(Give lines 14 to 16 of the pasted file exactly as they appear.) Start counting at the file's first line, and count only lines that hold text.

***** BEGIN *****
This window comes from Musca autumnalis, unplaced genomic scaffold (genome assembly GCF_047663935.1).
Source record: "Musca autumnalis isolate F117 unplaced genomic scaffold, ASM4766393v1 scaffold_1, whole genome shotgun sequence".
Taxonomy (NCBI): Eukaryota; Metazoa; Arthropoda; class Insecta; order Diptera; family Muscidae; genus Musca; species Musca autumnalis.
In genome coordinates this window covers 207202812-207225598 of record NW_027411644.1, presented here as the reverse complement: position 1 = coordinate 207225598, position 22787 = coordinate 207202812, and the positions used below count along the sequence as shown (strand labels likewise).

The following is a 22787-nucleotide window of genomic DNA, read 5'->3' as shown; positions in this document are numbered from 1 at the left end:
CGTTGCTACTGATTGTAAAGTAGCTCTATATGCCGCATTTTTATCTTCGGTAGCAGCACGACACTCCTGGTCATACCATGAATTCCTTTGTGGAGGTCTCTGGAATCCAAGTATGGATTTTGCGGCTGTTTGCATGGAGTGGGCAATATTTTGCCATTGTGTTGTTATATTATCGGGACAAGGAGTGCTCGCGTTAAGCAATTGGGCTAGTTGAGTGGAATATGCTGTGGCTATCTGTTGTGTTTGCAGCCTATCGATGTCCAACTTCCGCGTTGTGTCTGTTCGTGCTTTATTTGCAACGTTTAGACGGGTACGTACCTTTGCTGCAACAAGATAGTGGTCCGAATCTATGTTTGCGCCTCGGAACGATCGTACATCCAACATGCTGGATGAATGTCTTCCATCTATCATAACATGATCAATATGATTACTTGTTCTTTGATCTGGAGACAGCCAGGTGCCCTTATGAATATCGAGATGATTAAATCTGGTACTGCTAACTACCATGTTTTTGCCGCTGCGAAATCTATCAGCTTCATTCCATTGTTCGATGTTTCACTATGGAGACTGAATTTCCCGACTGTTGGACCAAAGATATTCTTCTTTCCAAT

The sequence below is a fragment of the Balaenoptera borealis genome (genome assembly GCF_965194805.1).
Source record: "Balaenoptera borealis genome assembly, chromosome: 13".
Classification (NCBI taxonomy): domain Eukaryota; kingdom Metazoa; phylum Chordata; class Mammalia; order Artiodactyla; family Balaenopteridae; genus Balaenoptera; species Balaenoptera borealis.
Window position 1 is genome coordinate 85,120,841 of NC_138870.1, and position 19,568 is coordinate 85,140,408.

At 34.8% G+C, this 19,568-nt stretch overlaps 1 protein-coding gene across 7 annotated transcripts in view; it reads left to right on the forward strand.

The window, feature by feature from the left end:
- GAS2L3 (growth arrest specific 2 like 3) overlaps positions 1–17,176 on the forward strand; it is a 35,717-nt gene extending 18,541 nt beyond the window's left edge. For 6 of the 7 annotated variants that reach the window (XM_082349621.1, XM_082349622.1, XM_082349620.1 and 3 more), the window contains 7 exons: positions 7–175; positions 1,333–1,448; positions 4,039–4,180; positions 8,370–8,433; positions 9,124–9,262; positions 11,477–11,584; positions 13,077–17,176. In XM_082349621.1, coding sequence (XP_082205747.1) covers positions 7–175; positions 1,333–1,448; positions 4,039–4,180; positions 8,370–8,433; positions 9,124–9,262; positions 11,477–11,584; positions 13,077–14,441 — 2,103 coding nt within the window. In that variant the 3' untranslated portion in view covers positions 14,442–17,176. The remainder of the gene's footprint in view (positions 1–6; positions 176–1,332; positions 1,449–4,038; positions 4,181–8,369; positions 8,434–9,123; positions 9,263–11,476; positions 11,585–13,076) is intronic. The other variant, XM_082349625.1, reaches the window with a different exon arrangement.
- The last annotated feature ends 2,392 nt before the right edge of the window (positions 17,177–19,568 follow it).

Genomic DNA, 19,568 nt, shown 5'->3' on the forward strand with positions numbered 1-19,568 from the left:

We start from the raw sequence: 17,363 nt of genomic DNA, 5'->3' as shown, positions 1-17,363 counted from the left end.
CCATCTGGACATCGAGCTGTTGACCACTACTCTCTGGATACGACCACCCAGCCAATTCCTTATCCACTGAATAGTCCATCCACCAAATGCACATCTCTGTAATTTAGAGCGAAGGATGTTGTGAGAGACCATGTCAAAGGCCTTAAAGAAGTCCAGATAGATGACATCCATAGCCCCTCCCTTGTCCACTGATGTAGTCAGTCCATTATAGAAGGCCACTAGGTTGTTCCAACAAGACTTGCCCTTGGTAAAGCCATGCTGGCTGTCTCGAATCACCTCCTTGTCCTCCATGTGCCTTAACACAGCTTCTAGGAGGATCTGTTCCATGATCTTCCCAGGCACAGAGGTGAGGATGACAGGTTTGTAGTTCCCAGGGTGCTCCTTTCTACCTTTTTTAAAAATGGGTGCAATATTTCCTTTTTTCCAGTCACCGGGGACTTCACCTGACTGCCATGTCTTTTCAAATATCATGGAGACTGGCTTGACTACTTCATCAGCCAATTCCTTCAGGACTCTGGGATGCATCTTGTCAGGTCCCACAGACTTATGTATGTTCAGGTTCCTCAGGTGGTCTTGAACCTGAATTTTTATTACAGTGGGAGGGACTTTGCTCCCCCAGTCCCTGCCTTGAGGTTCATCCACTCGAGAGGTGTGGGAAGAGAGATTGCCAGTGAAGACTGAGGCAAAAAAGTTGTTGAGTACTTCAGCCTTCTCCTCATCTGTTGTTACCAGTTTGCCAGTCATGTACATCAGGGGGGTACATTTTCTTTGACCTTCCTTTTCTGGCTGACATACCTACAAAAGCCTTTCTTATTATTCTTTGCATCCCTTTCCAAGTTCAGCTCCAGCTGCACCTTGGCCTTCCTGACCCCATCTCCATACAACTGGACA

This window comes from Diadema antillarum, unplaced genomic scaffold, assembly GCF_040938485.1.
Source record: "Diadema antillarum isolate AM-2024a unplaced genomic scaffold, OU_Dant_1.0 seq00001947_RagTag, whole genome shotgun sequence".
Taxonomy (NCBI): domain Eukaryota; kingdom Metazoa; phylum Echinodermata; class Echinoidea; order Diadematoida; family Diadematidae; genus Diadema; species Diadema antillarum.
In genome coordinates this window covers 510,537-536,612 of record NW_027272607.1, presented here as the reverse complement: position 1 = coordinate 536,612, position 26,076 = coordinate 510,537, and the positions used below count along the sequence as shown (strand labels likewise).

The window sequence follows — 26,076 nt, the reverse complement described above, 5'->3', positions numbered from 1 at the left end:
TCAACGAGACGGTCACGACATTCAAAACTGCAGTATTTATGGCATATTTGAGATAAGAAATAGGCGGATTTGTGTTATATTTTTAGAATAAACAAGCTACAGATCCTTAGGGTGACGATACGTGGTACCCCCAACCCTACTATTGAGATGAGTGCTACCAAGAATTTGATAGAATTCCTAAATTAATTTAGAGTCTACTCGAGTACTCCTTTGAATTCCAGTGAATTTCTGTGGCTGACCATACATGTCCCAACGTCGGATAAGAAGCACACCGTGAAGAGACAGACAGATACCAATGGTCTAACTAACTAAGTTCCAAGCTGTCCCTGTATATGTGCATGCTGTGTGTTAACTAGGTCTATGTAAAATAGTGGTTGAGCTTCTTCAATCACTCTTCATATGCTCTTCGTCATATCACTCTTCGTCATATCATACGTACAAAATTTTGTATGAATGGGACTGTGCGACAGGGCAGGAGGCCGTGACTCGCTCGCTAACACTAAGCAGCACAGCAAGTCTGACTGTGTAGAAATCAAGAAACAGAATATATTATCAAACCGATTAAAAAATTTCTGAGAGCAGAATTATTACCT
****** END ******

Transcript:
- The last annotated feature ends 2,392 nt before the right edge of the window (positions 17,177–19,568 follow it).

Genomic DNA, 19,568 nt, shown 5'->3' on the forward strand with positions numbered 1-19,568 from the left:

We start from the raw sequence: 17,363 nt of genomic DNA, 5'->3' as shown, positions 1-17,363 counted from the left end.